Should I disclose personal information? Part 2: Reviewing personal information

You have correctly identified a request for personal information and located what is being sought….you might have used our free Request Handling Chart to help…

Reviewing the personal information is the critical next step before you respond to the request.

The review process is critical.

For Subject Access Requests, your starting position is that the personal information should be disclosed to the requester. However, the review process enables you to consider whether there are any legitimate grounds for withholding (‘blanking out’ / ‘redacting’) some or all of the personal information from the requester.

  • For example, you might need to withhold personal information where disclosing it would breach the confidentiality of someone else; cause serious harm to someone, or affect the conduct of an ongoing investigation

When handling requests from other organisations, your starting position is that you have to protect personal information. The review process enables you to establish a clear rationale for disclosing some or all of the personal information to the organisation.

  • For example, you might decide it is proportionate to disclose personal information if it is required to assist an ongoing investigation and (i) you have clarified which specific personal information will help and (ii) weighed up the needs of the organisation making the request and the legitimate interests and expectations of the individual whose personal data is being sought.

(1) Third party personal information

The personal information of one person is often inseparable from the personal information of someone else – either because they are the source of the information, or because their information was recorded with or alongside that of someone else (e.g. for context or background detail).

The Data Protection Act (DPA) is clear that you do not have to disclose personal information to someone if it would require you to also disclose the personal information of someone else. However, it also says you must consider

(i) seeking consent of the other person, and

(ii) consider whether it is “reasonable in all the circumstances” to make the disclosure anyway.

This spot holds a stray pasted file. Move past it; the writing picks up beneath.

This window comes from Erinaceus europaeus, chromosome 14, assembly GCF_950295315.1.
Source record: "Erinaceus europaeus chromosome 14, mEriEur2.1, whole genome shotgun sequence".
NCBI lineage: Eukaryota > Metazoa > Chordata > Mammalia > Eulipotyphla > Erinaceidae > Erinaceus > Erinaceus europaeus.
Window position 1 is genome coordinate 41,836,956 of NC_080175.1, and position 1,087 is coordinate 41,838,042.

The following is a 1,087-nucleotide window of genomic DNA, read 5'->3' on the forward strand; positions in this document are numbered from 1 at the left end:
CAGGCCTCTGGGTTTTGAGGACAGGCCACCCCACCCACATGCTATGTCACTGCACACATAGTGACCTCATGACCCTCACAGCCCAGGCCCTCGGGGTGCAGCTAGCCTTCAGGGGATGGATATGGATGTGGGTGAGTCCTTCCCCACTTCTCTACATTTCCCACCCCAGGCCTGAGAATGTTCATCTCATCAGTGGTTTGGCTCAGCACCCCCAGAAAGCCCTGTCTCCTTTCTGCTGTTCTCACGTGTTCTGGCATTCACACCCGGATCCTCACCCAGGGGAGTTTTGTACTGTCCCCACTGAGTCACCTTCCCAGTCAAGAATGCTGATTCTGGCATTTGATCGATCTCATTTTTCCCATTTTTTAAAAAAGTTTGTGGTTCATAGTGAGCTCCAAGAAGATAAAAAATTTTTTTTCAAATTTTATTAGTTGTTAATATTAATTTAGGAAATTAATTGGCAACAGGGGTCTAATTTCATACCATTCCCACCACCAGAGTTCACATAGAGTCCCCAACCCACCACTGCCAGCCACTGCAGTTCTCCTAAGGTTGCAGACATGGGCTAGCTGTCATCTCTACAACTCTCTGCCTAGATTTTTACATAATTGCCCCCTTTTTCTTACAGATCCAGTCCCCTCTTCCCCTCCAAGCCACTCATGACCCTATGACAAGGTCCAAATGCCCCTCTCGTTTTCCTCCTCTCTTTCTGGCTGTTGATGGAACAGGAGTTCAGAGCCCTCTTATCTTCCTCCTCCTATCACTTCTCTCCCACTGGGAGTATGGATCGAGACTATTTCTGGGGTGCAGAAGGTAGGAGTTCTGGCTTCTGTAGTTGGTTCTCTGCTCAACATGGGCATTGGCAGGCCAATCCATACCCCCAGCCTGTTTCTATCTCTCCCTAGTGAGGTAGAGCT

Essentially it requires you to consider the competing interests – access to personal information by the requester, whilst maintaining legitimate expectations of confidentiality that other people might have.

The following are factors to consider when assessing the competing interests and reaching a judgment on “reasonable in all the circumstances:”

  • The circumstances in which information was provided – e.g. during a private meeting or when the other individual was present.
  • The sensitivity of the information.
  • Whether the information was already known or is already common knowledge.


(2) Disclosure would cause harm – either to someone or to an investigation or activity that is in the public interest

The DPA recognises that there will be certain circumstances when disclosing personal information to the requester could cause harm.

Examples: disclosing personal information that confirms the police are investigating them; that reveals distressing details to someone already suffering from mental health issues; that would result in the release of information subject to legal professional privilege.

In these limited circumstances, you can withhold personal information from the requester where you satisfy yourself (or are advised by another body) that disclosure would cause the harm in question.

(3) The amount and quality of the personal information: adequate, relevant, not excessive and accurate in relation to the purpose it is seeking to meet and/or assist with.

When handling requests from organisations, you must always consider the amount of personal information you are being asked to disclose: what you disclose should be proportionate; it should meet the needs of the request and no more.  For example, if the police are trying to verify the name and address of someone, it would be excessive to provide a copy of the person’s entire file.

Finally: always keep records of your decisions and what you disclose.